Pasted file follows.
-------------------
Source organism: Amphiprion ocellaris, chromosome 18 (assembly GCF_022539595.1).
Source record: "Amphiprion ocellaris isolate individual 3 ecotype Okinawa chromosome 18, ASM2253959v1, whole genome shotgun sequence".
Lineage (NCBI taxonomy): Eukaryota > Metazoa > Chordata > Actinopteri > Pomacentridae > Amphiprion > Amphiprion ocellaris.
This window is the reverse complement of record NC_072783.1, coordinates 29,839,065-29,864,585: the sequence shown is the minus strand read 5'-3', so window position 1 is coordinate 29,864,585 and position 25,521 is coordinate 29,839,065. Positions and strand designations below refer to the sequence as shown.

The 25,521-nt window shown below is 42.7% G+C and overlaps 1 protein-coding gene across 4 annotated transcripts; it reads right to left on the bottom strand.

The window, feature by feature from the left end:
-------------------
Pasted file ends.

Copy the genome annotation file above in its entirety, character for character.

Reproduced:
Source organism: Amphiprion ocellaris, chromosome 18 (assembly GCF_022539595.1).
Source record: "Amphiprion ocellaris isolate individual 3 ecotype Okinawa chromosome 18, ASM2253959v1, whole genome shotgun sequence".
Lineage (NCBI taxonomy): Eukaryota > Metazoa > Chordata > Actinopteri > Pomacentridae > Amphiprion > Amphiprion ocellaris.
This window is the reverse complement of record NC_072783.1, coordinates 29,839,065-29,864,585: the sequence shown is the minus strand read 5'-3', so window position 1 is coordinate 29,864,585 and position 25,521 is coordinate 29,839,065. Positions and strand designations below refer to the sequence as shown.

The 25,521-nt window shown below is 42.7% G+C and overlaps 1 protein-coding gene across 4 annotated transcripts; it reads right to left on the bottom strand.

The window, feature by feature from the left end: